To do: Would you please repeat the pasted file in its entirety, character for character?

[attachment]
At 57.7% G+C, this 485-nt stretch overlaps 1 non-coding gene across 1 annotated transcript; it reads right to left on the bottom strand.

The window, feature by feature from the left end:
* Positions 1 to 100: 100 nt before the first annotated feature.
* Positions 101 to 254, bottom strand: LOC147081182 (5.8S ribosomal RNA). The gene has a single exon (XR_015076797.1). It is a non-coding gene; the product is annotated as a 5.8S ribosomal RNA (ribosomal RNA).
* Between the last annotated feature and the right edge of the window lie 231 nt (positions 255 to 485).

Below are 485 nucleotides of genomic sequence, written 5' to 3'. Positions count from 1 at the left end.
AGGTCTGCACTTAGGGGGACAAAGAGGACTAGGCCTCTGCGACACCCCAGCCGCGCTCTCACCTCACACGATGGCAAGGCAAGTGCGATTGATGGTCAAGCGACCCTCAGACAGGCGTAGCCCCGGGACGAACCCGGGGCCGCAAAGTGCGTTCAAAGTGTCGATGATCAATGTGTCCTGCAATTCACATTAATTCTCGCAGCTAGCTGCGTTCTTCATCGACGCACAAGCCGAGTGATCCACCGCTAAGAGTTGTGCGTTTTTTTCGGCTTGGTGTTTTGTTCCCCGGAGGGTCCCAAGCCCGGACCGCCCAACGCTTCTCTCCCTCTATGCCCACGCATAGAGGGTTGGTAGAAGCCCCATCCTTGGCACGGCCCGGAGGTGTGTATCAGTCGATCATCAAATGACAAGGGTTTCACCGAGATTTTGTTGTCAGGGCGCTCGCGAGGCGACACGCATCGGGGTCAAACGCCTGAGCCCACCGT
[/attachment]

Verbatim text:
At 57.7% G+C, this 485-nt stretch overlaps 1 non-coding gene across 1 annotated transcript; it reads right to left on the bottom strand.

The window, feature by feature from the left end:
* Positions 1 to 100: 100 nt before the first annotated feature.
* Positions 101 to 254, bottom strand: LOC147081182 (5.8S ribosomal RNA). The gene has a single exon (XR_015076797.1). It is a non-coding gene; the product is annotated as a 5.8S ribosomal RNA (ribosomal RNA).
* Between the last annotated feature and the right edge of the window lie 231 nt (positions 255 to 485).

Below are 485 nucleotides of genomic sequence, written 5' to 3'. Positions count from 1 at the left end.
AGGTCTGCACTTAGGGGGACAAAGAGGACTAGGCCTCTGCGACACCCCAGCCGCGCTCTCACCTCACACGATGGCAAGGCAAGTGCGATTGATGGTCAAGCGACCCTCAGACAGGCGTAGCCCCGGGACGAACCCGGGGCCGCAAAGTGCGTTCAAAGTGTCGATGATCAATGTGTCCTGCAATTCACATTAATTCTCGCAGCTAGCTGCGTTCTTCATCGACGCACAAGCCGAGTGATCCACCGCTAAGAGTTGTGCGTTTTTTTCGGCTTGGTGTTTTGTTCCCCGGAGGGTCCCAAGCCCGGACCGCCCAACGCTTCTCTCCCTCTATGCCCACGCATAGAGGGTTGGTAGAAGCCCCATCCTTGGCACGGCCCGGAGGTGTGTATCAGTCGATCATCAAATGACAAGGGTTTCACCGAGATTTTGTTGTCAGGGCGCTCGCGAGGCGACACGCATCGGGGTCAAACGCCTGAGCCCACCGT